Figure 3: Clinical Presentation of Vasculitis

Vasculitis damage to medium sized muscular arteries can result in nodules, ulcers, pitted scars and livedo reticularis depending on the extent of injury. Cutaneous vasculitis may be associated with internal organ damage. Commonly, the joints, liver and kidneys may be involved and less likely, the heart, lungs, GI tract and brain. Lastly, large vessel damage can lead to more serious symptoms including limb claudication.

The etiologic association of CV include 40% idiopathic cases (unknown cause), 20% adverse drug reactions, 22% related to infections, 12% associated with connective tissue disease, 10% related to IgA related small vessel vasculitis of the skin that can also affect the kidneys (previously known as Henoch Schonlein purpura) and less than 5% with malignancies. The annual incidence of biopsy proven CV is estimated to be 39.6-59.8 per million general population. Although it affects individuals from all ages, it is more prevalent in adult women with a mean age at onset of 47 years.

To diagnose CV, skin biopsy for routine light microscopy and direct immunofluorescent findings (around blood vessels with immunoglobulins or C3 complement) is performed to detect the disease and rule out other illnesses. To further support the diagnosis of CV, clinical history, physical and lab findings, along with angiographic assessment in selected patients may be needed. Specifically, information like affected vessel size, and the presence and type of internal organ involvement can assist in a specific diagnosis. Specialized tests are recommended including hepatitis B and C, comprehensive blood chemistry, complete blood count, urine analysis and chest radiographs. Consider HIV testing in selected patients. With chronic or recurrent disease, other immune tests including ANCA (antineutrophilic cytoplasmic antibodies), ANA (antinuclear antibodies) and ENA (extractable nuclear antigen includes Ro/SS-A antibody) and complement levels may be required. Selected patients may require urine toxicology for cocaine / levamisole, ECHO cardiography, visceral angiography and malignancy screening.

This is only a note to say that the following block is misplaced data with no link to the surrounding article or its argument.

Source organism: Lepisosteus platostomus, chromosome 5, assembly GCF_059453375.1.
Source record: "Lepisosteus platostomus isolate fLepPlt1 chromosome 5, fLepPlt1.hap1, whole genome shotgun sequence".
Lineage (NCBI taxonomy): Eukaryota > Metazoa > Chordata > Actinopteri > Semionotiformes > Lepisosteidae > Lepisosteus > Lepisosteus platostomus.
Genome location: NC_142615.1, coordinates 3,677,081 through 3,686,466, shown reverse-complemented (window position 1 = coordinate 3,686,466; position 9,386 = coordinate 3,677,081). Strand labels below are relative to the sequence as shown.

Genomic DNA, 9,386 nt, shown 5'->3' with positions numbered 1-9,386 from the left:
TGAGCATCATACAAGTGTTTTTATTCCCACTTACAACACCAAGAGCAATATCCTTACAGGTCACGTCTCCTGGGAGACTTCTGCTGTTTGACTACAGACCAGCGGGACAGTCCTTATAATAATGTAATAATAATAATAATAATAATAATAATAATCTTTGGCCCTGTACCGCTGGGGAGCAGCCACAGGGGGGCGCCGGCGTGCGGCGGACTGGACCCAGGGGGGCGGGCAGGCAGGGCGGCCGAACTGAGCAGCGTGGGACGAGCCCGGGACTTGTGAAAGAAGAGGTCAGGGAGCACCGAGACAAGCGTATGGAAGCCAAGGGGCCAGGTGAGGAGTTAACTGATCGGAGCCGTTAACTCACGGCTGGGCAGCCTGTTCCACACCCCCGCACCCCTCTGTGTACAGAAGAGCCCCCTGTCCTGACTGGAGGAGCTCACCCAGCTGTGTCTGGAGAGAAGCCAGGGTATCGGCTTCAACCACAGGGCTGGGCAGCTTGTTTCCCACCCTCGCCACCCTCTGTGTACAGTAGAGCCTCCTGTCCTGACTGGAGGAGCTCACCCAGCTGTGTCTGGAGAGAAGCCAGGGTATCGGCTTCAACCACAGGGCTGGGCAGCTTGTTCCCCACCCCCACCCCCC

Furthermore, if CV is present, it is important to look for any treatable causes including infection, systemic disease, and drug adverse effects since etiology often dictates disease evolution. Treatment is dictated by disease severity. For short lived single episodes, measures like leg elevation, avoiding cold exposure and tight-fitting clothes, antihistamines, and anti-inflammatory agents are recommended. For persistent and recurrent disease with burning and itching sensations, dapsone and colchicine are commonly ordered. For moderate to severe disease with extensive persistent symptoms like ulcers and nodules, prednisone, azathioprine, and methotrexate are recommended. If there is risk of permanent damage or death, more aggressive treatment including high-dose prednisone combined with cyclophosphamide or azathioprine are used. For treatment resistant disease with a specific underlying condition, novel therapies including TNF inhibitors are recommended (Carlson et al., 2006).



Authors: Muskaan Sachdeva (BHSc)1, Afsaneh Alavi (MD, FRCPC)1,2
1Faculty of Medicine, University of Toronto, Canada
2Department of Dermatology, Mayo Clinic, Rochester, MN

Corresponding Author:
Afsaneh Alavi, MD, FRCPC
Department of Dermatology
Mayo Clinic , Rochester, MN
55905, United states


Figures: 2

Conflicts of interest:
Dr. Alavi received honoraria from AbbVie, Arcutis, BMS Boehringer-Ingelheim, Bausch Celgene, Dermira, Dermovant, DSBiopharma, Eli Lilly, EMD Serono, Galderma, Glenmark, GSK, Incyte, Ilkos, Janssen, LEO Pharma, Kyowa Kirin, Kymera, Merck, Novartis, Pfizer, Regeneron, Roche, Sanofi Aventis, UCB,Valeant, Xenon, and Xoma.
Ms. Sachdeva has no conflicts of interest to disclose.